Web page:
8| /curls around Heather and Brigida.
fff. Got Peter’s, too. HAPPY DAY.
8| /curls around Heather and Brigida.
fff. Got Peter’s, too. HAPPY DAY.
I GOT ONE
It wasn’t so complicated, in hindsight. They each forged their own armor. How did the Frost cliche (excuse Tony’s cynicism, poem) go? Fire and ice. Not to say that Loki didn’t have a temper—but we’re talking confidence issues, here—not fits of anger. Although both had been forged in separate forms of fury. One in the desert storm and the other in icy Jotun—but both forges were fueled by the coal of lies, either of them could see that. They just happened to be so completely encased in their individual armor that they couldn’t see beyond even their self-made blinders.
That alone was damaging enough.
There was an awful lot going on in Tony’s head that he wouldn’t reveal on a good day. Today was not a good day, and the small loophole of time that one might’ve actually been able to extract inforation from him was closing fast. All he could even admit to himself was that he wished, for a brief moment, that Loki didn’t feel the need to hide—but no, he realized. Loki wasn’t hiding. He had chose this form for himself. He had a long time ago.
Why try to change something as solid as free will?
An argument for the religious folks out there, for sure…
“Watch it,” Tony warned, bristling at the mention of ‘birds and spiders’. “And don’t bother Clint while you’re here. The kid I couldn’t care less about.” He waved a hand dismissively. “Don’t kill him, though, that’s out of the picture, too. As for nightmares…” Something in his face shifted and twitched, his bright eyes darkening and losing some of their upbeat fire. For a moment, Tony Stark was very far away from Earth and from Loki. He was staring into a void of explosives so silent he thought he might’ve dreamt them…as a hundred thousand and then some Chitauri promptly ceased to exist. He shook off the chill with difficulty, rubbing his goatee. “What was I supposed to have seen?” Tony asked innocently. “Did your clothes tear in a more provocative place than I was looking? Rats, I missed it…”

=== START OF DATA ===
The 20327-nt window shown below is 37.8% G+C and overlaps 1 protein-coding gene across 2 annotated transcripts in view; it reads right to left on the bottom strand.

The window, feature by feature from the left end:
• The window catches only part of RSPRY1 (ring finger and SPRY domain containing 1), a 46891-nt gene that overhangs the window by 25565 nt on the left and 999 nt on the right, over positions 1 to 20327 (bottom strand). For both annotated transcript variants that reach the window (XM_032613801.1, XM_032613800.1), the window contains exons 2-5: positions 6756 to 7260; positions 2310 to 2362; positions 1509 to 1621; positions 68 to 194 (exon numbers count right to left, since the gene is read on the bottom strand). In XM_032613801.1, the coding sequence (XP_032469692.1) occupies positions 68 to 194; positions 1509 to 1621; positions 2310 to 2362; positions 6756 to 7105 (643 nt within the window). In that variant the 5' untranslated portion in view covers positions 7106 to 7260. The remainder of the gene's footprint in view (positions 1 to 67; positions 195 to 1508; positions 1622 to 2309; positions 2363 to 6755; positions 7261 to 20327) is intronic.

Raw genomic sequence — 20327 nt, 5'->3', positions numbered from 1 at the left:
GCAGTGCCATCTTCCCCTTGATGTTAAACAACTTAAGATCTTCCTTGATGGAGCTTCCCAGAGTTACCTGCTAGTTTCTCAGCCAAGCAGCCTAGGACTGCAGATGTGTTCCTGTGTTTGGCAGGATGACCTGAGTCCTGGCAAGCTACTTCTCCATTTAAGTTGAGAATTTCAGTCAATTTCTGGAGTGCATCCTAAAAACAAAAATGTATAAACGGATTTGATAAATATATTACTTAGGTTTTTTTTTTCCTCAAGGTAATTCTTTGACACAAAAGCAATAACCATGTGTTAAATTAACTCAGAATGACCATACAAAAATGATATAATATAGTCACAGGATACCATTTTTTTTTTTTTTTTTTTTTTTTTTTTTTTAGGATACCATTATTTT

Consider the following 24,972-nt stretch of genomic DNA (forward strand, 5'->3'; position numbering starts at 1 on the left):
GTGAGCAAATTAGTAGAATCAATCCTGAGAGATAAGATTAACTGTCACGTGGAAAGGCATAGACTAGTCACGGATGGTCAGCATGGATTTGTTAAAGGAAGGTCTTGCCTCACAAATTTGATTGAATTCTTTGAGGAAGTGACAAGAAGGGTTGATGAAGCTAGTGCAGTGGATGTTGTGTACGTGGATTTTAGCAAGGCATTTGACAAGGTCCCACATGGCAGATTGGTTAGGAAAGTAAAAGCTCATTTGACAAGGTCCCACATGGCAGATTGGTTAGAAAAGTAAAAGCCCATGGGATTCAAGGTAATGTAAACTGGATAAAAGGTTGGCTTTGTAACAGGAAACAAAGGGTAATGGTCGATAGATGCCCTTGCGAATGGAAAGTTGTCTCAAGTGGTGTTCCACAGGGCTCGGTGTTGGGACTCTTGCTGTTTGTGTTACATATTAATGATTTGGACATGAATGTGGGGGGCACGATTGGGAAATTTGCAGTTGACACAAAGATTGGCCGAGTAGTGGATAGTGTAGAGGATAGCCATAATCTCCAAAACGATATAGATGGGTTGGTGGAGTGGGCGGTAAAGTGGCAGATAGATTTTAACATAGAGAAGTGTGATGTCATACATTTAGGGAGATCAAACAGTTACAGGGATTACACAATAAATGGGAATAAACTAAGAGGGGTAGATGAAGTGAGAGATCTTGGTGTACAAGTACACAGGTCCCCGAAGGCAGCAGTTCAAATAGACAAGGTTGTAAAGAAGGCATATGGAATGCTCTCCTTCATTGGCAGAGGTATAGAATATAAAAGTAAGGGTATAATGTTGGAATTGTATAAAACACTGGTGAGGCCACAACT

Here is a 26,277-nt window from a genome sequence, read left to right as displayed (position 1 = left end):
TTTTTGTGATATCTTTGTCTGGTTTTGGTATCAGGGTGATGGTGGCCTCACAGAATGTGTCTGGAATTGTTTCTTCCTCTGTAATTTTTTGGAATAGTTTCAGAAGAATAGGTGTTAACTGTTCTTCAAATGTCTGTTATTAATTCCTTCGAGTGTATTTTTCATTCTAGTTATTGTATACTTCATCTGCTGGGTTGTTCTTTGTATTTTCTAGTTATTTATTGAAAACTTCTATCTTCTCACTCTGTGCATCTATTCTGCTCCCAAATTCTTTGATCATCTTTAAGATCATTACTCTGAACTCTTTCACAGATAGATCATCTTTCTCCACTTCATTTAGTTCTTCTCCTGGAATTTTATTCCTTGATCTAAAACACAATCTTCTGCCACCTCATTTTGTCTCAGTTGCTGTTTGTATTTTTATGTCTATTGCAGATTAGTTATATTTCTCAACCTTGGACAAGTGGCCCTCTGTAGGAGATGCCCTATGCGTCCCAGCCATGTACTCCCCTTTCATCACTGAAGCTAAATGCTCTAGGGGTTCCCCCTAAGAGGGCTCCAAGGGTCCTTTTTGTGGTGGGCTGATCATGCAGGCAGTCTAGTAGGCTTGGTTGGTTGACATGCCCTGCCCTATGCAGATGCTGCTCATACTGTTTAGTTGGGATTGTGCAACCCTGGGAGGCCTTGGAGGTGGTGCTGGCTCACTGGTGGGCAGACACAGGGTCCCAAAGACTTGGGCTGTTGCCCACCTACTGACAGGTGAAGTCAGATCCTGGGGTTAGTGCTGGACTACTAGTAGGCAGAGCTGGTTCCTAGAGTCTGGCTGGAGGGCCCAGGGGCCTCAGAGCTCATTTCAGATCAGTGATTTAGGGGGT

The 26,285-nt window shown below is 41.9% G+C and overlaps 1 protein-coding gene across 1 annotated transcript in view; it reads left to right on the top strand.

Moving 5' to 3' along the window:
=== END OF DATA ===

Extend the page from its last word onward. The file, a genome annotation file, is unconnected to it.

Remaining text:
Seizing Loki by the hand, then the forearm with his other set of fingers, Tony grunted and did his best to help heave Loki to his feet. “Please, you’re a mess wherever you go. A hot mess. Or lukewarm—well alright you’re a frigid mess, but still. My place is a dump anyway,” said the billionaire about his expensive playhouse in New York City. “You can have my room. I never sleep in it anyway.” Letting Loki lean on him, Tony began the slow trek to his room, holding fast to Loki as if frosted to him. Hell, maybe he was.
“I’ll get you set up with like. Water and bread or something. Poptarts, maybe. Thor likes those, I’m sure he’d share…”
How often were liars tricked by their own lies? It was how they tricked themselves into being happy, their sarcasm or their wit hiding their anger or their hurt. Loki didn’t know what Tony was blinding himself from, and perhaps he never would - really, that would be for the best - but he certainly knew what he was hiding from himself. And he refused to admit to it, even if asked. And that was the point, in the end. They were there to ignore all the ache that came with ice-and-metal fury.
He had chosen the form before he knew he had a choice. The one he hid was the one he thought of as false; the one he hid behind was the only one he would admit to being true. Loki believed his own lie, and if he had heard Tony’s brief thought he would have been less than pleased with what the inventor thought he was hiding.
As for free will, Loki and the religious could argue about that quite extensively - it was only fitting that a god argue about free will, wasn’t it?